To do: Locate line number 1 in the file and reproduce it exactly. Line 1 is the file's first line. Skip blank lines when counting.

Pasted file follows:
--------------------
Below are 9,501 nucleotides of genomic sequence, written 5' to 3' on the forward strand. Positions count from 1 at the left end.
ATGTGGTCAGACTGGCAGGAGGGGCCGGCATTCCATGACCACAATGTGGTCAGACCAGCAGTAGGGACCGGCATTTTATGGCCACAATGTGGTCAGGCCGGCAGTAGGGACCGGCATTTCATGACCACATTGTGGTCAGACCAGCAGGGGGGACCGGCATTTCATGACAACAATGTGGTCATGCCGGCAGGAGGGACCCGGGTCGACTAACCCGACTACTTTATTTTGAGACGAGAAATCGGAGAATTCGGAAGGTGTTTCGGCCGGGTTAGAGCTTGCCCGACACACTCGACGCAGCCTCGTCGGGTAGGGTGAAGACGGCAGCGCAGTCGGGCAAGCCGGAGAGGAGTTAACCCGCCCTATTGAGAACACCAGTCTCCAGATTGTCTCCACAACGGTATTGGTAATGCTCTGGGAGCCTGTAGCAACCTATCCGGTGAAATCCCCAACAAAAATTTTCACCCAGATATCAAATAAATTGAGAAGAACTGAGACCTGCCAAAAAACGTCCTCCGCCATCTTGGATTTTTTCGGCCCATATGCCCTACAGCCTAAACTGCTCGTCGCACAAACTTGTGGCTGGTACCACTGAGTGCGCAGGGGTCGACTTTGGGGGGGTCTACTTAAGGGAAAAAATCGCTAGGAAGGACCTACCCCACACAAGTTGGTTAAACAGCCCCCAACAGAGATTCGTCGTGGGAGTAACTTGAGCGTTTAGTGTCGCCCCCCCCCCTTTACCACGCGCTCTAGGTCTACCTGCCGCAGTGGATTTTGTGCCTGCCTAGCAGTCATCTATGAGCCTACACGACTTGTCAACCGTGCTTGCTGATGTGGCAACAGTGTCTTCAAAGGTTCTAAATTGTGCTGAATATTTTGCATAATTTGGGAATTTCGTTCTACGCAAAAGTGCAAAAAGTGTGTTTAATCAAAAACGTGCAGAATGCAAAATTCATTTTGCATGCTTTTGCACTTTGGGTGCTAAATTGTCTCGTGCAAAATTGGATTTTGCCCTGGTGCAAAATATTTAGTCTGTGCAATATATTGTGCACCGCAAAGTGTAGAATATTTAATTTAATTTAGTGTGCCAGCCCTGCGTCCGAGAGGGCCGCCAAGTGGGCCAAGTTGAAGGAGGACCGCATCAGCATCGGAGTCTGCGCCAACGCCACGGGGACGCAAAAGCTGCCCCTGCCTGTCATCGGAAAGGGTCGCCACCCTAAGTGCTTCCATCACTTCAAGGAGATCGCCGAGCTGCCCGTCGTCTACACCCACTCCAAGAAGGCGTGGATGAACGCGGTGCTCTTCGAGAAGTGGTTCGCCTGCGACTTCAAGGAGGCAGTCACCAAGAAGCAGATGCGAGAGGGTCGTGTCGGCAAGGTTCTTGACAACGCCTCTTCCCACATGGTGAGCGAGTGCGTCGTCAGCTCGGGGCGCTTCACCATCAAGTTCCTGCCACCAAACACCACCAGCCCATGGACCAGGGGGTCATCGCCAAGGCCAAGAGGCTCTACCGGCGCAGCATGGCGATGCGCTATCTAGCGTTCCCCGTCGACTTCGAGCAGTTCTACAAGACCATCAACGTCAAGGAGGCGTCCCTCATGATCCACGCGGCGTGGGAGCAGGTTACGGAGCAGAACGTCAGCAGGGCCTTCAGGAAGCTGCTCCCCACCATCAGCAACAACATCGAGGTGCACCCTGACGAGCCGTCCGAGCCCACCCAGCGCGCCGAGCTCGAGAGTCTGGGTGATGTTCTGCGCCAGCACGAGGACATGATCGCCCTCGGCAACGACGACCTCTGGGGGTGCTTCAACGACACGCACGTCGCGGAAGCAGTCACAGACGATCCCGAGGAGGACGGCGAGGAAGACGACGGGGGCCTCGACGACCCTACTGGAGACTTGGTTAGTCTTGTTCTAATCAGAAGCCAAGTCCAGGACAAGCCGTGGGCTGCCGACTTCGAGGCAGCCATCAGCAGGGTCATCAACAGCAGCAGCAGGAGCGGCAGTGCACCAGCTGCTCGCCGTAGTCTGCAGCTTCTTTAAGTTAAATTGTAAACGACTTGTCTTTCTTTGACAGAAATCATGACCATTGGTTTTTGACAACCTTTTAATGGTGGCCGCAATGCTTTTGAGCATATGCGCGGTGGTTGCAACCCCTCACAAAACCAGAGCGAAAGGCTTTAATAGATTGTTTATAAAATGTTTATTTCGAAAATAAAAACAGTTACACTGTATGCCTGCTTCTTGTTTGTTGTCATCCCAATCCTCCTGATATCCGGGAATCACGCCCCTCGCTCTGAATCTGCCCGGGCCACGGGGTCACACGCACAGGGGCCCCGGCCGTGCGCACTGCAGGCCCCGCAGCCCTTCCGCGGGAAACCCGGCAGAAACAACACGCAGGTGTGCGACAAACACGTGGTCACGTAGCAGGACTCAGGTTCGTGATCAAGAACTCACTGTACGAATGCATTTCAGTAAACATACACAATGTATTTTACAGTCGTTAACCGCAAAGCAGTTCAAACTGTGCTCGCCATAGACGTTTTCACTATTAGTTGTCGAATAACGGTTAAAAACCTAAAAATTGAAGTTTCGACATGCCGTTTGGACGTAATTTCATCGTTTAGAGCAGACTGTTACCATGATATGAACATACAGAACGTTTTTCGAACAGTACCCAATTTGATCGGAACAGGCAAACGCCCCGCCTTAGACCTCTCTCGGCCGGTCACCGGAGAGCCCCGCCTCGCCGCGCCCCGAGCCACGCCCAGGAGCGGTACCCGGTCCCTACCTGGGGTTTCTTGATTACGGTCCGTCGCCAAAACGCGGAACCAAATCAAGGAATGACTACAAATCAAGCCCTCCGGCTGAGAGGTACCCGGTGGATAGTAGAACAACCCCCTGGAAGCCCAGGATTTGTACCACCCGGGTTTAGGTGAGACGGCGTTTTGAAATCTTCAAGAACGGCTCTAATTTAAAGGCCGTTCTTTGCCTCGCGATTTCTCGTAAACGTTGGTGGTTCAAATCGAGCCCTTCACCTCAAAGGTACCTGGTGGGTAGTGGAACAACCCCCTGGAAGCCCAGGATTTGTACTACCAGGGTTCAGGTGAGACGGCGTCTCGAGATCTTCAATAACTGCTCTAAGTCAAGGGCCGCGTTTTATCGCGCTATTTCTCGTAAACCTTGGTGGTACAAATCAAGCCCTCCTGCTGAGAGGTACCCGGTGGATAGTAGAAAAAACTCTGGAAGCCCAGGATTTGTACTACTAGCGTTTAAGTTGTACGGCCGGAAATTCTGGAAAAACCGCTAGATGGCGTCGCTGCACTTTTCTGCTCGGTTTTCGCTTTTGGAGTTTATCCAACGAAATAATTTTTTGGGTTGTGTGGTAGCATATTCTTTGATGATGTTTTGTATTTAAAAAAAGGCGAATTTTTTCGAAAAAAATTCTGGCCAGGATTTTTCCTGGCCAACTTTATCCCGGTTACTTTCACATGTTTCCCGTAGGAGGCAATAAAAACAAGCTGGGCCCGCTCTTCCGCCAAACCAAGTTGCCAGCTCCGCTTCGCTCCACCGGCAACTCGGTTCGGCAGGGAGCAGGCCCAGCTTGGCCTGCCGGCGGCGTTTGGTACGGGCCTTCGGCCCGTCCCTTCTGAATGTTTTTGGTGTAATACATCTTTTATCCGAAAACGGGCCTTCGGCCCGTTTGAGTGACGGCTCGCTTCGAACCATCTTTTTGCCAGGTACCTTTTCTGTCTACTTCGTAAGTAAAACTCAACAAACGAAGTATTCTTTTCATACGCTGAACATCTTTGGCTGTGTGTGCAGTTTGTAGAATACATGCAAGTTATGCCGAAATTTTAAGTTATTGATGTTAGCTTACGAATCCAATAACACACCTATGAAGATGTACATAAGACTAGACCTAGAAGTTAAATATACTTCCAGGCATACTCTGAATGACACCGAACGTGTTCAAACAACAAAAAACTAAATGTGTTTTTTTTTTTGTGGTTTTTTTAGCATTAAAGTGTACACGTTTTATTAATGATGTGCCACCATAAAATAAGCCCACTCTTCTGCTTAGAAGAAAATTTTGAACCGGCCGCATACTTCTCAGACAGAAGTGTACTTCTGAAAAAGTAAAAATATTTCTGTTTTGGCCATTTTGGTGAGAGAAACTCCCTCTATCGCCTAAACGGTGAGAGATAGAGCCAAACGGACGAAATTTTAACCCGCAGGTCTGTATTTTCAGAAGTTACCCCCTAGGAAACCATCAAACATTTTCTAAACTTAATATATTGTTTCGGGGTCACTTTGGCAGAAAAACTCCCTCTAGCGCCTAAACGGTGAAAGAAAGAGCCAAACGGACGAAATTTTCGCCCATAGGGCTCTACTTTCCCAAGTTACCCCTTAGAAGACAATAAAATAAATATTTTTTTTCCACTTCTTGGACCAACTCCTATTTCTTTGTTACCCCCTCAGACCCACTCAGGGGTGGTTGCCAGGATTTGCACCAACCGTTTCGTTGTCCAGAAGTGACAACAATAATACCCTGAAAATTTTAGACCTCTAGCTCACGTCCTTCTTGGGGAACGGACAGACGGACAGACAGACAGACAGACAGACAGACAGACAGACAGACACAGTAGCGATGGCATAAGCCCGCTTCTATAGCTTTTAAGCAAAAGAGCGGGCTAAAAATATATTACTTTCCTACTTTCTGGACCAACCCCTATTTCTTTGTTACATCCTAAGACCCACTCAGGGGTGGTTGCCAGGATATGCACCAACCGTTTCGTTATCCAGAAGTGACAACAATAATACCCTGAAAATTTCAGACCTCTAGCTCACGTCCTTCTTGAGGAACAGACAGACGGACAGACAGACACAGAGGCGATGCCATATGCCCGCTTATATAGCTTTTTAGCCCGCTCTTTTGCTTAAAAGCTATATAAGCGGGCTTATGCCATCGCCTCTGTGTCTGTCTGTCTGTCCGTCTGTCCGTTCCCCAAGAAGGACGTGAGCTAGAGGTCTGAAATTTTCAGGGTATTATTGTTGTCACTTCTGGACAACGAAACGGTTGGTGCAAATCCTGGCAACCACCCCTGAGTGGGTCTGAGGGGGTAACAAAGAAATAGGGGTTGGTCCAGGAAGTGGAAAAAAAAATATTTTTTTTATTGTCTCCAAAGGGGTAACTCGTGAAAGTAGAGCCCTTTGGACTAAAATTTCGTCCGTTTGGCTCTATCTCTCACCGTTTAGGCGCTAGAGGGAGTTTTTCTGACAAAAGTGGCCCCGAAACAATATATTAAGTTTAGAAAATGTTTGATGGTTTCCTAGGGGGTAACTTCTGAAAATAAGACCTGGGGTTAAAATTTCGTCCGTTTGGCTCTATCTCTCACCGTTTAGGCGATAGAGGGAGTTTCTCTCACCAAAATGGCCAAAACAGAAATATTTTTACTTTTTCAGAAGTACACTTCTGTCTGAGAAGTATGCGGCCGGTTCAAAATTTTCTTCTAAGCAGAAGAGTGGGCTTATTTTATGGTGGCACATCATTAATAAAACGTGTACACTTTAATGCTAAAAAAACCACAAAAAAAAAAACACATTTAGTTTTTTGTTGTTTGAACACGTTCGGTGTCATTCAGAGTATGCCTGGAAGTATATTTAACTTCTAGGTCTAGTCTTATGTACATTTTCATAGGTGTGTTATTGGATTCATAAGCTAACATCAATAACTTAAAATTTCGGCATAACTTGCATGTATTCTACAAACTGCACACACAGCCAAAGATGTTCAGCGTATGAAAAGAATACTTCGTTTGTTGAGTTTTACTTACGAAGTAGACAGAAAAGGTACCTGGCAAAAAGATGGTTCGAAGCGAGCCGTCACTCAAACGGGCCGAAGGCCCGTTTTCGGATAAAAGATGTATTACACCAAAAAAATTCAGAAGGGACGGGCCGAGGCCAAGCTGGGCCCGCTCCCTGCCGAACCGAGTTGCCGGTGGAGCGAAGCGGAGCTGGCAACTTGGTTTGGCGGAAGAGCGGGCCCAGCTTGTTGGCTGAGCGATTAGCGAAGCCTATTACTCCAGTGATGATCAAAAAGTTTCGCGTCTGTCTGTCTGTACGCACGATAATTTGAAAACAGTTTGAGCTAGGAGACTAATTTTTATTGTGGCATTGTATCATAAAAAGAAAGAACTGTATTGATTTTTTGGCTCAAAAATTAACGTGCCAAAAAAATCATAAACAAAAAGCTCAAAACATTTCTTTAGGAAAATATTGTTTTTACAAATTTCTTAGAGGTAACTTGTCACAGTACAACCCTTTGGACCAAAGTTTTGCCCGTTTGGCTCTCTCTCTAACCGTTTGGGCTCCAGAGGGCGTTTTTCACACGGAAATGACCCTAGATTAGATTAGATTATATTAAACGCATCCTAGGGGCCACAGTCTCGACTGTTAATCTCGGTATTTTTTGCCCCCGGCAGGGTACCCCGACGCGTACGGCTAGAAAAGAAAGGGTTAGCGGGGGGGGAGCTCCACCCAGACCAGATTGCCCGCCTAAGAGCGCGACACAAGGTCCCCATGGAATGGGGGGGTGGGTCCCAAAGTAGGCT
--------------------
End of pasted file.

Below are 9,501 nucleotides of genomic sequence, written 5' to 3' on the forward strand. Positions count from 1 at the left end.